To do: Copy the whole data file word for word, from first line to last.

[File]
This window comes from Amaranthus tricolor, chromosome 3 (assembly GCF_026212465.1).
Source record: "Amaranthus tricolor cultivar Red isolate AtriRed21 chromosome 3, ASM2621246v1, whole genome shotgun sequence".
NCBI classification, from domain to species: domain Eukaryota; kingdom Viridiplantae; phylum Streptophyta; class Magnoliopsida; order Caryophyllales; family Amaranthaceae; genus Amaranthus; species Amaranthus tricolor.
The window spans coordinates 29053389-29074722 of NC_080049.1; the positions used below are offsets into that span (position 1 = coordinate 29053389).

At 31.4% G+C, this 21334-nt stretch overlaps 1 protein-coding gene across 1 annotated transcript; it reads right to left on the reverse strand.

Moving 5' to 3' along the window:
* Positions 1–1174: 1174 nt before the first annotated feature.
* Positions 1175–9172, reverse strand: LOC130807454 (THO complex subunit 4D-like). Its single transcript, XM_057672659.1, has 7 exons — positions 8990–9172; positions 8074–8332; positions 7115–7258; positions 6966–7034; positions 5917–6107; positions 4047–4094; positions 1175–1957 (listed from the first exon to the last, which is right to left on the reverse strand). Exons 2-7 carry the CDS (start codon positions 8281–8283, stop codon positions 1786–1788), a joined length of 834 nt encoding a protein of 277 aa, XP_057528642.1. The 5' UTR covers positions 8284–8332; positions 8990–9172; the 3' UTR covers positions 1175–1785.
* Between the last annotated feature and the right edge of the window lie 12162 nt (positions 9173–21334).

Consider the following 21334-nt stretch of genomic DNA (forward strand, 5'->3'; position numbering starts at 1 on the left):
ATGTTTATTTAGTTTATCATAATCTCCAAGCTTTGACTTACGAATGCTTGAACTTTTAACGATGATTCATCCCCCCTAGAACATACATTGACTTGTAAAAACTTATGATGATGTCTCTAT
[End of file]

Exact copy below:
This window comes from Amaranthus tricolor, chromosome 3 (assembly GCF_026212465.1).
Source record: "Amaranthus tricolor cultivar Red isolate AtriRed21 chromosome 3, ASM2621246v1, whole genome shotgun sequence".
NCBI classification, from domain to species: domain Eukaryota; kingdom Viridiplantae; phylum Streptophyta; class Magnoliopsida; order Caryophyllales; family Amaranthaceae; genus Amaranthus; species Amaranthus tricolor.
The window spans coordinates 29053389-29074722 of NC_080049.1; the positions used below are offsets into that span (position 1 = coordinate 29053389).

At 31.4% G+C, this 21334-nt stretch overlaps 1 protein-coding gene across 1 annotated transcript; it reads right to left on the reverse strand.

Moving 5' to 3' along the window:
* Positions 1–1174: 1174 nt before the first annotated feature.
* Positions 1175–9172, reverse strand: LOC130807454 (THO complex subunit 4D-like). Its single transcript, XM_057672659.1, has 7 exons — positions 8990–9172; positions 8074–8332; positions 7115–7258; positions 6966–7034; positions 5917–6107; positions 4047–4094; positions 1175–1957 (listed from the first exon to the last, which is right to left on the reverse strand). Exons 2-7 carry the CDS (start codon positions 8281–8283, stop codon positions 1786–1788), a joined length of 834 nt encoding a protein of 277 aa, XP_057528642.1. The 5' UTR covers positions 8284–8332; positions 8990–9172; the 3' UTR covers positions 1175–1785.
* Between the last annotated feature and the right edge of the window lie 12162 nt (positions 9173–21334).

Consider the following 21334-nt stretch of genomic DNA (forward strand, 5'->3'; position numbering starts at 1 on the left):
ATGTTTATTTAGTTTATCATAATCTCCAAGCTTTGACTTACGAATGCTTGAACTTTTAACGATGATTCATCCCCCCTAGAACATACATTGACTTGTAAAAACTTATGATGATGTCTCTAT